(4) ALEKS modules completed: 200 possible (1 point per module);

(5) Mid-term and final: 200 points possible (100 for mid-term, 100 for final)

This makes for a total of 750 points. Grades will be assigned according to the scale: A = 90% or higher, B = 80% or higher, C = 70% or higher, D = 60% or higher. You also need to complete at least 160, or 80%, of the ALEKS topics to pass the course. You need at least a “C” grade to be allowed to advance to the next course in your sequence.

Schedule:  Because ALEKS allows students to work at their individual pace you will be at a variety of places in the material throughout the semester. Still, in order to pass the course and move into the subsequent course you will need to finish the material within the semester’s time constraints.

It is possible that some of you will actually complete the ALEKS course before the calendar indicates the semester is over, and that’s fine. I will still have you take the final exam with the rest of the class on 14 December. And it is possible that some of you may reach December without completing the material. ALEKS offers a guarantee that if you put in a reasonable amount of time during the semester and do not pass the course your license to use ALEKS can be extended so that you can continue to work on finishing the course during the following semester – in this case you will be given a grade of “I” (Incomplete) so that you can work on completing the course during the next semester. Of course, this is far from ideal since it means you could not yet enroll in the course you need to take for your major, so it should be your goal to see that that does not occur.

Americans with Disabilities Act If you are a person with a disability and require any auxiliary aids, services, or other accommodations for this class, please see me and/or Wayne Wojciechowski, the campus ADA coordinator (MC 335, 796-3085), within ten days to discuss your needs.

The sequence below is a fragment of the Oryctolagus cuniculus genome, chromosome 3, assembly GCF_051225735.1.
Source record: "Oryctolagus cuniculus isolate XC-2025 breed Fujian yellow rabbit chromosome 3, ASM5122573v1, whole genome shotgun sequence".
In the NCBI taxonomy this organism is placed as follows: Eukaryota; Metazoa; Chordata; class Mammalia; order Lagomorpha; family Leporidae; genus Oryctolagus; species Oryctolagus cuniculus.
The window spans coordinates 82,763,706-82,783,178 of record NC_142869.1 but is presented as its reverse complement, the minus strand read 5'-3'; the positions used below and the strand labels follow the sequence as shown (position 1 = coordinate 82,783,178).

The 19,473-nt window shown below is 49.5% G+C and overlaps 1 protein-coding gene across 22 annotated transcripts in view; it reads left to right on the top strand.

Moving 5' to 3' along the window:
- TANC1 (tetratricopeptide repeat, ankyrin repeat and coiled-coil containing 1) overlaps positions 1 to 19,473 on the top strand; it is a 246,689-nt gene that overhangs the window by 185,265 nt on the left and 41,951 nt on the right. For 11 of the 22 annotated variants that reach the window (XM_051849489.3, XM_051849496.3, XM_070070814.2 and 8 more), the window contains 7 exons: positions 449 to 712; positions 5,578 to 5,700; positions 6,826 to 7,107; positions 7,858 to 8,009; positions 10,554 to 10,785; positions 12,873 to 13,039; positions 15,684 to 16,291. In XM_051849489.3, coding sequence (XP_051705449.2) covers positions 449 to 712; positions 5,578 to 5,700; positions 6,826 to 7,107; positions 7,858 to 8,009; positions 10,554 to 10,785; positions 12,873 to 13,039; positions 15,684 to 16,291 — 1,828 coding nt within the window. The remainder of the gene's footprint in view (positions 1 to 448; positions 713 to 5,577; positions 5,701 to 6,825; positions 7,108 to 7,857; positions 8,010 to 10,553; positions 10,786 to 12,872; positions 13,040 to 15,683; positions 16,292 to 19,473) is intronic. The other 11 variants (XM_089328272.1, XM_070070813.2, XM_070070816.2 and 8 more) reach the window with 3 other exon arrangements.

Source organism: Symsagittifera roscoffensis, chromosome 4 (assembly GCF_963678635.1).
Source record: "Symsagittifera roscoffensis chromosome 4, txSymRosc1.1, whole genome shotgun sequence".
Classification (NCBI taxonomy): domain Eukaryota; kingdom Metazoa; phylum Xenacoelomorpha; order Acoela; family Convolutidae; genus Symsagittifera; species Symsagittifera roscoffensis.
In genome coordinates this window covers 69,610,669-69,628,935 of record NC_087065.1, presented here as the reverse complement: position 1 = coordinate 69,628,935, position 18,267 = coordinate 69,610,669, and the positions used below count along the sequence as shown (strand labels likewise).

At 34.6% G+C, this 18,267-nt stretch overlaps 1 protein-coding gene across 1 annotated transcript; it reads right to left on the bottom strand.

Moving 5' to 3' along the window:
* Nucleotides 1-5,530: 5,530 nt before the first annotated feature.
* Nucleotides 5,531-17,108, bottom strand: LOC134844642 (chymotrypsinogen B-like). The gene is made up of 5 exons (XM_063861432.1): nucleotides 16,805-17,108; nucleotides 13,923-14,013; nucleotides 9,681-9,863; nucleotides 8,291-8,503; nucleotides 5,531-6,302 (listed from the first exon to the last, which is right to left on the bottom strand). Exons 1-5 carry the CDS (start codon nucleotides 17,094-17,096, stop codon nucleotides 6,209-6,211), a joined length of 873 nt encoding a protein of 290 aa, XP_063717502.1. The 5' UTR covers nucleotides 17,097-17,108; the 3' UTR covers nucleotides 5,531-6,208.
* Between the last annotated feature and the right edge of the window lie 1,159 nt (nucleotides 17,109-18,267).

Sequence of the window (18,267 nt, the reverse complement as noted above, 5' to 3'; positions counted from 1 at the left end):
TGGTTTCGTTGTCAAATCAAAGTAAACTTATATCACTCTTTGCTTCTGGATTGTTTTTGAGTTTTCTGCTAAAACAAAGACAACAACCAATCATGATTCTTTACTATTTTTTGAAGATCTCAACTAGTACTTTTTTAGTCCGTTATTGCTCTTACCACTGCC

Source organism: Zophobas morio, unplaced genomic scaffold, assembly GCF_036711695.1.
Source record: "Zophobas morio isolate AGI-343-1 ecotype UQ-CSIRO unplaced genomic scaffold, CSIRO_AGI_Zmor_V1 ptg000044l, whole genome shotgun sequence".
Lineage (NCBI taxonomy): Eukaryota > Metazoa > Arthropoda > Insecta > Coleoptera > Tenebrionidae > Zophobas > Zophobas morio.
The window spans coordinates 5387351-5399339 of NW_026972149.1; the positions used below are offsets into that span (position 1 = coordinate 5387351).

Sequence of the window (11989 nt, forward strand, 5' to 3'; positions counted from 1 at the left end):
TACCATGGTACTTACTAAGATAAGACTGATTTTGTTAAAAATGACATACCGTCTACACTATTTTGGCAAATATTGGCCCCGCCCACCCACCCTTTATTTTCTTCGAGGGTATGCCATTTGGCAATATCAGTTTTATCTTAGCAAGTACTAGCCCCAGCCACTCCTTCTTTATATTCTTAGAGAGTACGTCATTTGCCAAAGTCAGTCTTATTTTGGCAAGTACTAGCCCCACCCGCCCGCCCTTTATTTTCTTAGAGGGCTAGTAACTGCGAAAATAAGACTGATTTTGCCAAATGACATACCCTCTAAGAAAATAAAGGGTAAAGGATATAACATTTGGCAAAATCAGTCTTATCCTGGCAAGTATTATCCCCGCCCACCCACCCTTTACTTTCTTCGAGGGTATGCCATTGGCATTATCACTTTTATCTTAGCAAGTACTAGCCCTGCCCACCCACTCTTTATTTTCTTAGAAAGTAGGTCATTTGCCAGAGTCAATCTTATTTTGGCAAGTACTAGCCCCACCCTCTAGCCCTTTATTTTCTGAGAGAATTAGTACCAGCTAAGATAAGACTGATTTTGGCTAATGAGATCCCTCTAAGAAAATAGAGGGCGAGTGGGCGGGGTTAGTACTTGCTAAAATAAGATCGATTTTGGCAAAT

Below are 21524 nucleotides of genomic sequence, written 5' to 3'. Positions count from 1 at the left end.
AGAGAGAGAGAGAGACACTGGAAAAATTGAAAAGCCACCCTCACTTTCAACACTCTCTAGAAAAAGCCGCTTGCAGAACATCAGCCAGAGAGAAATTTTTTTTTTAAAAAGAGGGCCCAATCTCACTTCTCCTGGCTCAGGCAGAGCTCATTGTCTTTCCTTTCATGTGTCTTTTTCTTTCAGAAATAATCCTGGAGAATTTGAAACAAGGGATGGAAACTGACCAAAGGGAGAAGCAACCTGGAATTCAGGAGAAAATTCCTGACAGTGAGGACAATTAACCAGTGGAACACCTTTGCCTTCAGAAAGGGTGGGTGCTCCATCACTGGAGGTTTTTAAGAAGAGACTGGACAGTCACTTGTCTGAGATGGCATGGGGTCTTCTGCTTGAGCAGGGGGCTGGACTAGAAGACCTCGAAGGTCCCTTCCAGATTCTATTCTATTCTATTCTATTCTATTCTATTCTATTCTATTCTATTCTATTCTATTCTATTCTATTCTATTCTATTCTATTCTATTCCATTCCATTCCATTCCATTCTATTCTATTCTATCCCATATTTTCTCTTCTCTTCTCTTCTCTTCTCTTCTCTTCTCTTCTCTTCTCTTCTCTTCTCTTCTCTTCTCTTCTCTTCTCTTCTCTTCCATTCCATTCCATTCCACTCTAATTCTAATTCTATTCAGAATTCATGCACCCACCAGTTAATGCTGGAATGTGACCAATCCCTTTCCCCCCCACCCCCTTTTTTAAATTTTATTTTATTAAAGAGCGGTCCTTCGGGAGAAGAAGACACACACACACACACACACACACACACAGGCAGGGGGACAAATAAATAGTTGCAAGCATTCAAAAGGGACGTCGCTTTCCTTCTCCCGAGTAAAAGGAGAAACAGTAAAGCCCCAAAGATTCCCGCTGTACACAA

ALEKS

Your textbook should come with a username and password so that you can log onto ALEKS (Assessment and LEarning in Knowledge Spaces). Then to be enrolled in my specific course you need the course code, which will be given in class.

The first day of class you will each log in and we will take a look at the basics of using ALEKS. I will ask you to work your way through the tutorial so that you become familiar with how to enter mathematical expressions. Then on the second day of class I will have you take the initial ALEKS assessment to get a baseline rating of your skills and readiness for the material in this course.

ALEKS keeps track (and lets your instructor see the results as well) of how much you have mastered and what you are ready for. We have designed the syllabus by slightly modifying the standard ALEKS version of “Beginning Algebra” (adding or dropping a few topics), and the Viterbo version of MATH 001 now includes 202 individual topics.

Our basic course outline:

1. Arithmetic Readiness                                      [Text: Chapter R]

Whole numbers (28 topics)

Fractions (19)

Decimals (14)

Proportions and percents (9)

Integers and signed numbers (9)

Exponents (3)

2. Real Numbers                                                   [Text: Chapter 1]

Number systems (2)

Substitution and evaluation (2)

Algebraic symbols (4)

Properties of real numbers (5)

3. Solving Linear Equations                               [Text: Chapter 2]

One occurrence of the variable (8)

Several occurrences of the variable (5)

Inequalities (6)

Applications (5)

4. Graphing and Functions                                 [Text: Chapter 3, 7]

Ordered pairs (4)

Graphing (6)

Writing (9)

5. Exponents and Polynomials                           [Text: Chapter 4, 5]

Properties of exponents (9)

Polynomials (5)

Factoring

Quadratic polynomials (8)

Special formulas (2)

Multivariable polynomials (4)

6. Rational Expressions                                       [Text: Chapter 6]

Simplifying expressions (8)

Solving equations (4)

7. Systems of Linear Equations                         [Text: Chapter 8]

Linear equations (1)

Applications (5)

8. Radicals and Quadratic Equations                [Text: Chapter 9, 10]

Radicals and rational expressions

Simplifying expressions (10)

Solving equations (4)

Quadratic equations

Solving equations (3)